Diversity-oriented fluorescence library approaches for probe discovery and development

Marc Vendrell, Jun-Seok Lee, Young-Tae Chang

Research output: Contribution to journalLiterature reviewpeer-review

Abstract

Diversity-oriented fluorescence library approaches have significantly accelerated the development of new sensors. By making use of combinatorial chemistry and high-throughput screening, they can circumvent our limitations in designing probes for particular recognition processes. Combinatorial chemists have proved how to derivatize fluorogenic scaffolds, tune their photophysical spectra and adjust their properties (from cell permeability to quantum yields) to generate libraries of potential sensors. Several platforms (in vitro assays, cell-based imaging) have also been optimized to screen these libraries in a high-throughput manner, and with the recent progress in image acquisition and analysis, their scope has been expanded toward more diverse and demanding biological systems. Supported by successful examples of fluorescent sensors for biomolecules, proteins, or even phenotypes, this review (together with a video abstract) stresses the important role that diversity-oriented approaches will continue to play in probe development in the near future.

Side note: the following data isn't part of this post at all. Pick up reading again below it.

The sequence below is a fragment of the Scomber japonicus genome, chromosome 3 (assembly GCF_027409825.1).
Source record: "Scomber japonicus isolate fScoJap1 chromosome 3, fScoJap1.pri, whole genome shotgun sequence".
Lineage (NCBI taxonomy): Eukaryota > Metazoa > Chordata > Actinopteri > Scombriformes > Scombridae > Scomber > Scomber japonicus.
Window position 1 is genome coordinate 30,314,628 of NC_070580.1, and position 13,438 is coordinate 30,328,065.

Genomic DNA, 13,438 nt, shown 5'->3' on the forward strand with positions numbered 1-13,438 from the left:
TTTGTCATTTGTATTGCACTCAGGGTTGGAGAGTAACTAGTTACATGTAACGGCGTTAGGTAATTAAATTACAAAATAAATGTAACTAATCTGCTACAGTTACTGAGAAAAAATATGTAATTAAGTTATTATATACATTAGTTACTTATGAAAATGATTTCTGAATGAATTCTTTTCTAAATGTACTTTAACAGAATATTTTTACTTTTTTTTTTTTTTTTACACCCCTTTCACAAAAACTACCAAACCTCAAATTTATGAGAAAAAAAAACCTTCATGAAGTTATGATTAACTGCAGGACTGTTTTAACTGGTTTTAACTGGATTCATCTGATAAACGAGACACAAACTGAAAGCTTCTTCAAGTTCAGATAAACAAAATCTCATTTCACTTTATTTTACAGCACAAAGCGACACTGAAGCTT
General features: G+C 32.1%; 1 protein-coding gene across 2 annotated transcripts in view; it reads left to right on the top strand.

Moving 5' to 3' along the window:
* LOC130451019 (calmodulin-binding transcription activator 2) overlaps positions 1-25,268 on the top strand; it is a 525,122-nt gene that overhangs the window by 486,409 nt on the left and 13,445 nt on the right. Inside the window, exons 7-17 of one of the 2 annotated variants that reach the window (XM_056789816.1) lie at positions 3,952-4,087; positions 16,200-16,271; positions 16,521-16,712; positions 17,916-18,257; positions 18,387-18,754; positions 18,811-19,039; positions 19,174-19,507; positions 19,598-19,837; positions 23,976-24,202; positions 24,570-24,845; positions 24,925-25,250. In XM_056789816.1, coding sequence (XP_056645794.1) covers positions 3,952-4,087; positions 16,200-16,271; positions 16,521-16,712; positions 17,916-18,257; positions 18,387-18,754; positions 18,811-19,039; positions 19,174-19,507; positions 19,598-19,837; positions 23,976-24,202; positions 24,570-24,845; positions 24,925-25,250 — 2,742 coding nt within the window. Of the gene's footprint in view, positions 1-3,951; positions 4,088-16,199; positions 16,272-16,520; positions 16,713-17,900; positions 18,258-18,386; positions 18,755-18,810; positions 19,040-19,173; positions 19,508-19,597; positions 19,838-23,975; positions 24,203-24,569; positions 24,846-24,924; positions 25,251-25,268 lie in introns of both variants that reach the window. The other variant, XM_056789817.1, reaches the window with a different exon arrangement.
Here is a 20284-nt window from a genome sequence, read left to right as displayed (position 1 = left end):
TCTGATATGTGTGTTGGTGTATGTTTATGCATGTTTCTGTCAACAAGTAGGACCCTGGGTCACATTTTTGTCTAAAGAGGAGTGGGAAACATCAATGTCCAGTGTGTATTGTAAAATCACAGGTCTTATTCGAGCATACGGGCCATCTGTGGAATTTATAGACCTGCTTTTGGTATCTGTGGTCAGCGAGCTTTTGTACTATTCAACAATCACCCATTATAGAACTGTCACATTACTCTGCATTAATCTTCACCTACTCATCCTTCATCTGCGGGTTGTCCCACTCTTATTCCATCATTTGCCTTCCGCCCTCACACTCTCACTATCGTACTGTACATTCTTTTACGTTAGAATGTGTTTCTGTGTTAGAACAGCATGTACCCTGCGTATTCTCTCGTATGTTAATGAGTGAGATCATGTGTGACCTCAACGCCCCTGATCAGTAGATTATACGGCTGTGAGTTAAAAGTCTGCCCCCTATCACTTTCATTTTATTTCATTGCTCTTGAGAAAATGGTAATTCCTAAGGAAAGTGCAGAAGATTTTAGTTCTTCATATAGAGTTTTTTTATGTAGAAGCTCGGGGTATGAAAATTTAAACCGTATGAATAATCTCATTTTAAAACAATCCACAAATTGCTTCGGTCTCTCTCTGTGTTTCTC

Original languageEnglish
Pages (from-to)383-389
Number of pages7
JournalCurrent opinion in chemical biology
Volume14
Issue number3
DOIs
Publication statusPublished - Jun 2010

Keywords

  • SOLID-PHASE SYNTHESIS
  • HUMAN SERUM-ALBUMIN
  • COMBINATORIAL DISCOVERY
  • PARALLEL SYNTHESIS
  • ROSAMINE LIBRARY
  • IMAGING PROBES
  • SENSORS
  • DYES
  • CHEMOSENSORS
  • FLUOROPHORES

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